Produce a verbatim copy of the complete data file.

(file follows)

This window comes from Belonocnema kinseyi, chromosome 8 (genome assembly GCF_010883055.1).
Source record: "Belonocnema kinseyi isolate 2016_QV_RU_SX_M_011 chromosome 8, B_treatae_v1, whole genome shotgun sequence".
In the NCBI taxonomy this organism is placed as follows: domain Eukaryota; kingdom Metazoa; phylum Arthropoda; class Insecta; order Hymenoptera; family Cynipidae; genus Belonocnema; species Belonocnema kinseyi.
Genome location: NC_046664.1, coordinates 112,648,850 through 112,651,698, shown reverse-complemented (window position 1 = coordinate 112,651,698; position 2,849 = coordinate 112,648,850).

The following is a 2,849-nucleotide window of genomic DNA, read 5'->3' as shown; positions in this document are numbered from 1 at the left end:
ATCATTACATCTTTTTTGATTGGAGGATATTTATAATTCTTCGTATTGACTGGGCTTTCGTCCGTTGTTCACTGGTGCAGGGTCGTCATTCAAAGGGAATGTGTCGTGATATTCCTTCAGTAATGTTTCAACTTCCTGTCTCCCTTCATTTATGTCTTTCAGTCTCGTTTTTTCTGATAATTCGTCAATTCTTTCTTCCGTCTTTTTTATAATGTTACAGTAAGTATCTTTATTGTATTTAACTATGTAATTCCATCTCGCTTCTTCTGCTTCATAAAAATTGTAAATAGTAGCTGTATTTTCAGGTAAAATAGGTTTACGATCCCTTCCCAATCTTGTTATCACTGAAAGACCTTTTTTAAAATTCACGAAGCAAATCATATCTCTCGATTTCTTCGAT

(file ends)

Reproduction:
This window comes from Belonocnema kinseyi, chromosome 8 (genome assembly GCF_010883055.1).
Source record: "Belonocnema kinseyi isolate 2016_QV_RU_SX_M_011 chromosome 8, B_treatae_v1, whole genome shotgun sequence".
In the NCBI taxonomy this organism is placed as follows: domain Eukaryota; kingdom Metazoa; phylum Arthropoda; class Insecta; order Hymenoptera; family Cynipidae; genus Belonocnema; species Belonocnema kinseyi.
Genome location: NC_046664.1, coordinates 112,648,850 through 112,651,698, shown reverse-complemented (window position 1 = coordinate 112,651,698; position 2,849 = coordinate 112,648,850).

The following is a 2,849-nucleotide window of genomic DNA, read 5'->3' as shown; positions in this document are numbered from 1 at the left end:
ATCATTACATCTTTTTTGATTGGAGGATATTTATAATTCTTCGTATTGACTGGGCTTTCGTCCGTTGTTCACTGGTGCAGGGTCGTCATTCAAAGGGAATGTGTCGTGATATTCCTTCAGTAATGTTTCAACTTCCTGTCTCCCTTCATTTATGTCTTTCAGTCTCGTTTTTTCTGATAATTCGTCAATTCTTTCTTCCGTCTTTTTTATAATGTTACAGTAAGTATCTTTATTGTATTTAACTATGTAATTCCATCTCGCTTCTTCTGCTTCATAAAAATTGTAAATAGTAGCTGTATTTTCAGGTAAAATAGGTTTACGATCCCTTCCCAATCTTGTTATCACTGAAAGACCTTTTTTAAAATTCACGAAGCAAATCATATCTCTCGATTTCTTCGAT